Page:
Minor Scales
Jan 30th 2010 Amer Alameddine Musician's Corner

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A minor scale is one of the countless variations of the major scale, offering different textures and sounds. Playing songs based on a major scale, or simply playing the major scale has a certain happy sound to it. Although this does a good job in a certain context, it generally doesn’t provide the right sound required in hard rock and metal. That’s were the minor scale plays a role. Minor scales sound have this sadder sound to them, a factor that aids in making them sound harsh enough for heavier styles of music whether in playing chords, or soloing.

Minor scales are relatively easy to construct. By simply taking a major scale and lowering 3rd, the 6th, and the 7th note by a half-step, the minor scale is formed. E major will be taken as an example to demonstrate the idea. The notes of the E major scale are:

E F# G# A B C# D#

The then by lowering the 3rd, 6th, and 7th notes a half-step, the E minor would contain the following notes:

E F# G A B C D

The only notes that are in common are the root note, the 2nd, the 4th, and the 5th. Major and minor scales that share the same root note are called “parallel major and minor”. The intervals between the tonic and the rest of the notes of the major scale are the following:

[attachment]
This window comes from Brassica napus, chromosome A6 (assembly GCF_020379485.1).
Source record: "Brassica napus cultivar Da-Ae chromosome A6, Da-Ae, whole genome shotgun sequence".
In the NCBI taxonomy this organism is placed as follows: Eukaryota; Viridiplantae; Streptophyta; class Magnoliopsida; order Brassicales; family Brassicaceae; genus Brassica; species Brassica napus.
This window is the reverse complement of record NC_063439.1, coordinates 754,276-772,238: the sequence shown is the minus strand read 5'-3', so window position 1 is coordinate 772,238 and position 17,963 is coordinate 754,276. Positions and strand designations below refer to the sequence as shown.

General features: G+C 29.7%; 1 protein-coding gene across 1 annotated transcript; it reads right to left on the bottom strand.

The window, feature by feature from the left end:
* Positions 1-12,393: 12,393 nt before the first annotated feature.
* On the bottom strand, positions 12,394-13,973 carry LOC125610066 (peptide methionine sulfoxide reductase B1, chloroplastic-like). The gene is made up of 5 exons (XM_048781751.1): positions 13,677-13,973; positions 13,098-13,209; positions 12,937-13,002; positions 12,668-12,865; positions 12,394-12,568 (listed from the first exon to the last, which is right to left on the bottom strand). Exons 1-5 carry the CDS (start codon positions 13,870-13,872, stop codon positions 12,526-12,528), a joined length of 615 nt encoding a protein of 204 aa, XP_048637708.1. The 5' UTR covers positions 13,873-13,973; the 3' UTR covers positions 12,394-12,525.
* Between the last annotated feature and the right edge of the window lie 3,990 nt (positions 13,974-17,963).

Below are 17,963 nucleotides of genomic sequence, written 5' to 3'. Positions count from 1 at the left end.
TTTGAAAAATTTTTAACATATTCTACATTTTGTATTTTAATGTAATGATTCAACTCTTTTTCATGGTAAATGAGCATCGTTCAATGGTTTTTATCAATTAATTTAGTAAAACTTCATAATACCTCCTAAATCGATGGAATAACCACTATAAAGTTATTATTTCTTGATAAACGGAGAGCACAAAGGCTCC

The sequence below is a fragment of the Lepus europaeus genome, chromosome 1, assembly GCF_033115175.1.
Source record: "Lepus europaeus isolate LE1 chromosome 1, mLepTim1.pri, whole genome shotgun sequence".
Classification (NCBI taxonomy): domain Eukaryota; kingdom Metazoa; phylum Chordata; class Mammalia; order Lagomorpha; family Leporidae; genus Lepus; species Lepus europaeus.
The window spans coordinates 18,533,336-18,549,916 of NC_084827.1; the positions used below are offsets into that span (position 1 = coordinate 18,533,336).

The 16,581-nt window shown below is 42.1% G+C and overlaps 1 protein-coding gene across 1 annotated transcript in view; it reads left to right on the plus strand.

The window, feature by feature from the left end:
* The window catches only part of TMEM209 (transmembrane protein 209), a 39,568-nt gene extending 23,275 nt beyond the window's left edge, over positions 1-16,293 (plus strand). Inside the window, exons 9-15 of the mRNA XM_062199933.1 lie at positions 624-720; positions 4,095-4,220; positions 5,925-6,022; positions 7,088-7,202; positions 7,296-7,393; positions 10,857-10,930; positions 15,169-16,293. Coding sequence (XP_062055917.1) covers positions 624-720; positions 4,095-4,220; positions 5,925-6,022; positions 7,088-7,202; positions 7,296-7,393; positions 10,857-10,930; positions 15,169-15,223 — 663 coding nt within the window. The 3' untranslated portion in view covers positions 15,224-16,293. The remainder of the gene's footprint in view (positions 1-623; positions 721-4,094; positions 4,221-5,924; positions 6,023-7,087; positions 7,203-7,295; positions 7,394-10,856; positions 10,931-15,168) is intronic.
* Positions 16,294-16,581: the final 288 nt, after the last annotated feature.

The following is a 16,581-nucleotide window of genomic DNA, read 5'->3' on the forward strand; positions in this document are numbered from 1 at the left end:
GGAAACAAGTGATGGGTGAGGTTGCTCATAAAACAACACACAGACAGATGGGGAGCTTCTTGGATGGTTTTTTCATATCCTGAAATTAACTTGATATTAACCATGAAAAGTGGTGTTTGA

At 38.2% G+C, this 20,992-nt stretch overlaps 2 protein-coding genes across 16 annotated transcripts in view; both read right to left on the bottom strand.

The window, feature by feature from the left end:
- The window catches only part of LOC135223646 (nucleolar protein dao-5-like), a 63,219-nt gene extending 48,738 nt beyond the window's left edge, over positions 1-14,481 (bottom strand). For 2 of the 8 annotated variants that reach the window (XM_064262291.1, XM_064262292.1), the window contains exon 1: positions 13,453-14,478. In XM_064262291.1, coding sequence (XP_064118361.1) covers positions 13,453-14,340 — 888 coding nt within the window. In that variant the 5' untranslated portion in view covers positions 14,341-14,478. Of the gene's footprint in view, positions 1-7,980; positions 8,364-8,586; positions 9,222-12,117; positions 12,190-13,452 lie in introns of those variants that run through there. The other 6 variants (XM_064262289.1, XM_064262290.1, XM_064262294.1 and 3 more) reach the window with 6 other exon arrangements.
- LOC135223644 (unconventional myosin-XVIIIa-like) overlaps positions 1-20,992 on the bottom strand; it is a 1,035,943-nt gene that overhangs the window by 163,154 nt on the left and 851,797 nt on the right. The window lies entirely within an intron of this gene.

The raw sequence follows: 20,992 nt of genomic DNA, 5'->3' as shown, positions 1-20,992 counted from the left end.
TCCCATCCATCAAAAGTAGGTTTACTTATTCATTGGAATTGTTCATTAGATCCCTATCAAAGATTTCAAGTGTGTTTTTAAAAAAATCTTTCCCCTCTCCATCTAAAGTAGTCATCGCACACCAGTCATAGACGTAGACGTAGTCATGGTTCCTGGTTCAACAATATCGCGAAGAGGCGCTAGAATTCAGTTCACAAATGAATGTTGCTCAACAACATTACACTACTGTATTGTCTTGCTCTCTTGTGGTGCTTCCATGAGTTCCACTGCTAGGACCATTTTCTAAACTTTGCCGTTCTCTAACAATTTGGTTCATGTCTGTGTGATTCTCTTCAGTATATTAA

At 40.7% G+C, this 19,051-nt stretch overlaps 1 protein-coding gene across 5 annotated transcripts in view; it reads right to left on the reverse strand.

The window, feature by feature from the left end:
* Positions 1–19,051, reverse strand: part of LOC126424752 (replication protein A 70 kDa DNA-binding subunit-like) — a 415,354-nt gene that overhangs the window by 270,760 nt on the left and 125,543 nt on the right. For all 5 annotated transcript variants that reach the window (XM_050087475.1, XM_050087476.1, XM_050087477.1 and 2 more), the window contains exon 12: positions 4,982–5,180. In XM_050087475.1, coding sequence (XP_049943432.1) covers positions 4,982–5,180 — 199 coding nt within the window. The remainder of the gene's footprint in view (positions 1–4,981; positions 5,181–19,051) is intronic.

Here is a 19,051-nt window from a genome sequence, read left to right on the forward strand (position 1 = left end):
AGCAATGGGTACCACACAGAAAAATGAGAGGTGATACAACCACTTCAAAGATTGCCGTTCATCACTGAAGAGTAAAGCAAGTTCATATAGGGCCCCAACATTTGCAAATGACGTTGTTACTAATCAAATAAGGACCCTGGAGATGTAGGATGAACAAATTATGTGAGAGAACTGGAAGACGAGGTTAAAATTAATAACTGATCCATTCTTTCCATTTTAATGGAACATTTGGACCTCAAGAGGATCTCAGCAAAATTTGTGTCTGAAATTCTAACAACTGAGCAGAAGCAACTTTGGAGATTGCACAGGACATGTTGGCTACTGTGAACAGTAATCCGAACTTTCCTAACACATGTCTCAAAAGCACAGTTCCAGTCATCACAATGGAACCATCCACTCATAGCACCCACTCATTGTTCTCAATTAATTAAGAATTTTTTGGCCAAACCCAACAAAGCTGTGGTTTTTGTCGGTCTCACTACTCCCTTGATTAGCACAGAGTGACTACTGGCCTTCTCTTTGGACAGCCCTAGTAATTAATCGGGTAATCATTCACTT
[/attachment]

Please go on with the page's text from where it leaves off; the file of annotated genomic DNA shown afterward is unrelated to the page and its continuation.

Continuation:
F#: Major second G#: Major third

A: Perfect fourth B: Perfect fifth

C#: Major sixth D#: Major seventh

Logically, their names would differ from the ones in the E minor scale:

F#: Major second G: Minor third

A: Perfect fourth B: Perfect fifth

C: Minor sixth D: Minor seventh

The word “perfect” is used to indicate that the note is the same in both the major scale and the minor scale. Still, a question would come to mind: “If the second note is the same in both major and minor scales, how is that that it’s labeled as a “Major” second?” The reason behind that is that it’s nothing more than a convention that music theorists have agreed upon.

A major is somewhat of an interesting example to take. The notes it contains are:

A B C# D E F# G#

So by converting it to it’s parallel minor the notes would then become:

A B C D E F G

which are the exact same notes as the C major scale. One might think: “How is it that the both C major and A minor share the exact same notes?” The answer to that is left for the next article.


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